Monday, November 12, 2012

I gardened for Helderberg Hospice

Recently I blogged about the inspirational Una van der Spuy, the doyenne of South African gardening, after she passed away just days before her 100th birthday.  This particular article and photo's of Old Nectar is posted here.  Anyway, since meeting her a few years ago, my interest in gardening was rejuvenated.

It was shortly after her death that I was approached by our local Helderberg Hospice if I would consider opening my garden for their much needed charity drive.  The mission of Helderberg Hospice is to promote and provide skilled and compassionate Hospice palliative care to all persons living in the Helderberg community who are facing a life-threatening illness.  They offer care and support to those living with cancer, HIV/Aids, Motor Neuron Diseases and any end-stage illness.  How could I refuse?

The moment I agreed I started gardening with renewed vigor and in about four weeks, the last two weeks being the most intense, my garden was restored for the Hospice Open garden day.  This was achieved mostly by myself with some help by my loyal housekeeper Gracie who often found me underneath a bush pruning and cutting or in a garden bed fighting a huge battle against the weeds, etc.  Some trimming, sawing, cutting, pruning took place on a regular basis and most of it were chipped with a chipper and worked back into the garden as mulch.

Here and there hanging baskets were replanted, seedlings added to bare beds, pathways cleared and raked on a daily basis, LOTS of raking, beds reshaped, a few teepees made for a few plants and much more.  I'll remember as I take you through the photographs.

Daily watering took place (my shoulders have broadened from dragging the hose-pipes I'm sure).  I've gone through 3 rakes (plastic) - raking their teeth away.  Despite wearing gloves, my hands took a pounding and I badly need a manicure and my body is aching for a massage.  But, all in all, it was wonderful to get back into gardening so intensely and it made me realise again how I adored putting this garden together and see it grow and take shape over the years.  What an absolute pleasure to sit in the shade of trees that you've planted.

Saturday finally arrived. Hospice sent a representative to meet visitors at my gate and to check that they have paid :D.  I met visitors in the garden and was happy to answer any questions regarding plants.

Thanks for stopping by - I'd LOVE to  hear from you if you enjoyed this stroll through my garden - take a moment to comment at the end.  Its not too tricky to figure out.  So, lets go ...

Welcoming flags at the gate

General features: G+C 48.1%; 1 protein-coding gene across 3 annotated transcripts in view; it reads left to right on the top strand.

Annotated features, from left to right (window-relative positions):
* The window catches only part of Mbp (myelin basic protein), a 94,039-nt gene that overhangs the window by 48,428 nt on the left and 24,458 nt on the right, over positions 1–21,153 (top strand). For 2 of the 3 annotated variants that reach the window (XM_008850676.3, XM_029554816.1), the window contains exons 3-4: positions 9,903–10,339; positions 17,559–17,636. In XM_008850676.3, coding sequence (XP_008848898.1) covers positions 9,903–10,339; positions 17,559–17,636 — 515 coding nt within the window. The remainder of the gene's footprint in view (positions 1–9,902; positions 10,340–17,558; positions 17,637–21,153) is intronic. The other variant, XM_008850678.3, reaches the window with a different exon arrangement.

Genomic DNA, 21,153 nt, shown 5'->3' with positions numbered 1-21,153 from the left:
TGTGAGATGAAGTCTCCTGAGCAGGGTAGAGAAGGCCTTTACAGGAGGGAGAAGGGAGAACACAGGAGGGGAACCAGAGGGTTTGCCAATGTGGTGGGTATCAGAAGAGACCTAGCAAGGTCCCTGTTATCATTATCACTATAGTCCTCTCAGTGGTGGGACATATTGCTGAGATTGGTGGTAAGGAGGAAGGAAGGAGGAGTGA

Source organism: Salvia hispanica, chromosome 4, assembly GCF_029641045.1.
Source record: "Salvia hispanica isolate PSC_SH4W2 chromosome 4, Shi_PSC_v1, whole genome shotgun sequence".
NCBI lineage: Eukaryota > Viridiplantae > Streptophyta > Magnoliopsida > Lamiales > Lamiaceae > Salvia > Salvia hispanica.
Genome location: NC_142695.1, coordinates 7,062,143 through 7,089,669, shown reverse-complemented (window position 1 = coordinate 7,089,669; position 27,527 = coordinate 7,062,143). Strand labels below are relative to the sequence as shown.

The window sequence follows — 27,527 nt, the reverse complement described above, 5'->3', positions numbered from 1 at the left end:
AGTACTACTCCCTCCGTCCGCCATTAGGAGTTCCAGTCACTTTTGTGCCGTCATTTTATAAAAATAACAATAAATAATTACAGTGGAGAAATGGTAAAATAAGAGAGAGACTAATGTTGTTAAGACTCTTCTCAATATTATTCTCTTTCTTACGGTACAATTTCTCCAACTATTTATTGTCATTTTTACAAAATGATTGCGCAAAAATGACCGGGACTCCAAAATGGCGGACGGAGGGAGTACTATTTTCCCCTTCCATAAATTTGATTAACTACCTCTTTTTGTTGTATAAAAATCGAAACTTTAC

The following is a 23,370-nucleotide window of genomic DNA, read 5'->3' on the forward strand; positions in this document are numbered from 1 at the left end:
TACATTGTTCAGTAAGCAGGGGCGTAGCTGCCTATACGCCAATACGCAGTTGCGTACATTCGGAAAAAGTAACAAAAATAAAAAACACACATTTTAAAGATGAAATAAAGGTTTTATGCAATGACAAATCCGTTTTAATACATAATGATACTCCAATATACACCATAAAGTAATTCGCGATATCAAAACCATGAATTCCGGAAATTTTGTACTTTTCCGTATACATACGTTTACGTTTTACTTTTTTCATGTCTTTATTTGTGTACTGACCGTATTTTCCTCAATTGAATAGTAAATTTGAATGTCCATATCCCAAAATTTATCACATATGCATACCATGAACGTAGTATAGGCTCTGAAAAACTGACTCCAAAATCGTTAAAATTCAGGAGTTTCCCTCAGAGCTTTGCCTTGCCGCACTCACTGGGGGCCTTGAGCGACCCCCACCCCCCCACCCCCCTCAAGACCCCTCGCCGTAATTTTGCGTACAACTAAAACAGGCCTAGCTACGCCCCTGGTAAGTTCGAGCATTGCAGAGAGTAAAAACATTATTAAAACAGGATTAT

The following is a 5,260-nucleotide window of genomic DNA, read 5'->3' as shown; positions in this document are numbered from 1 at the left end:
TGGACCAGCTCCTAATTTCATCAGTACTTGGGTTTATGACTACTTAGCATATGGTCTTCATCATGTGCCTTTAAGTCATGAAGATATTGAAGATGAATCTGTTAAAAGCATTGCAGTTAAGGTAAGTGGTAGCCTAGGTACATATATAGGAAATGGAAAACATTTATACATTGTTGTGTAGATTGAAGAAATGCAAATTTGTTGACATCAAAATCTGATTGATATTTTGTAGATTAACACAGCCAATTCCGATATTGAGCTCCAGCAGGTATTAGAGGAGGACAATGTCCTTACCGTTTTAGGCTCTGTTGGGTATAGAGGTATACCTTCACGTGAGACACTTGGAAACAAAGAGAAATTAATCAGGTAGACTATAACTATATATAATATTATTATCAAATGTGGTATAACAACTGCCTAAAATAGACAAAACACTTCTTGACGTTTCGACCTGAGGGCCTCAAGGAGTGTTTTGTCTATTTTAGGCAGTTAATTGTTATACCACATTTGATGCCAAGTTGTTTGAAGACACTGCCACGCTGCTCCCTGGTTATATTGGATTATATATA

The Brazilian Pepper tree has a sprawling habit and over the years I've trimmed away many branches to create windows to peep through.  


Brazilian Pepper Tree
This lovely old wrought iron cot has become overgrown and entangled with Ivy and Morning Glory and tucked underneath a canopy of Bignonia Cherere.  Its one of the most tranquil spots in the garden. 
Foliage entangled wrought iron cot
 As you can see - its a favourite topic for pictures :)
Cot and Foliage
Climbing Morning Glory on the old cot
If you wondered what on earth Bignonia Cherere is - this is it - also known as trumpet vine - grows rampantly and can get out of hand in adjoining trees.  We remove it from trees but let it grow a bit wild over the pergola and ramble in other places.  I never water it and flowers for a long time in the summer.
Bignonia Cherere
Everyone loves roses, me included, but have to admit straight away its not a plant that I have persevered with and have lost quite a few in our harsh summers.  I don't like spraying for pests and often gave up with all the spots, rust and goggas that roses often are prone to.  This rose, however, charmed my socks off last year when I spotted them during the Elgin Open Garden Fair.  I planted My Granny (such a cute name) in pots and have been rewarded with endless blooms this year.  
My Granny
My Granny

This rustic pergola is in the back garden and even when bare, I just love it.  Here some soft tendrils are creeping towards it.
Pergola and Tendrils
Another old wrought iron piece has found a place in my garden, this time a bedstead, overgrown with campanula with the prettiest dainty blue flowers.  


Wrought Iron bedstead with campanula
Erigeron, My Granny and other foliage
Convolvulus flaunting itself from a hanging basket.
Convolvulus
Because of the lack of roses in my garden, the few that are there deserve a mention.  This cluster rose is such a pretty sight when it blooms and I think it would not have survived the summer had I not surrounded it with a few other plants for protection.
My red 'cluster rose'
One of my favourite views of the side of the house.  This variegated elderberry just livens up any area and is a good contrast next to the starkness of the flax in the foreground.  The Nandina to the middle of the photo has bright red berries after flowering and attracts birds. 
 
Raked pathways lined with logs (branches that I have trimmed over the years).  A view to one of the garden areas on the upper level which I don't water at all in Summer.

Foliage and Garden View
Early morning is such a special time when the sun plays around in the garden.

Sunkissed Lavender
From Una van der Spuy I learnt the value of contrasting foliage - gold with grey. Here the variegated Coprosma on the left next to the purple Geranium Maderense, the wild grey Sage on the right, backed with the golden Elderberry, the grey Budlia (butterfly bush with fragrant purple flowers when it blooms) behind it and the blue flowering potato bush says it all in this one little corner.
Contrasting foliage
The wrought iron cot again showing off 

Wrought iron Cot
The blue Potato Bush Tree (Solanum Rantonettii) is a lovely one to have in the garden and is more like an overgrown shrub than a tree.  Prune it quite hard after flowering to prevent  it from getting too scraggly looking.  


The Hymenosporum Flavum is one of my all-time favourites (Australian Frangipani).  Fast growing with evergreen leaves its an asset to have if your weather conditions allow it. There is a time when it can look a bit drab but when Spring arrives, she bursts into creamy yellow flowers and her scent is magnificent.  The scent is at its best in the evening and early morning and there's always some in my bathroom and bedroom when she blooms.  Plant it near your entertaining area or where the scent can drift into your bedroom at night.  In my opinion this is the seductress of trees and we should all have one.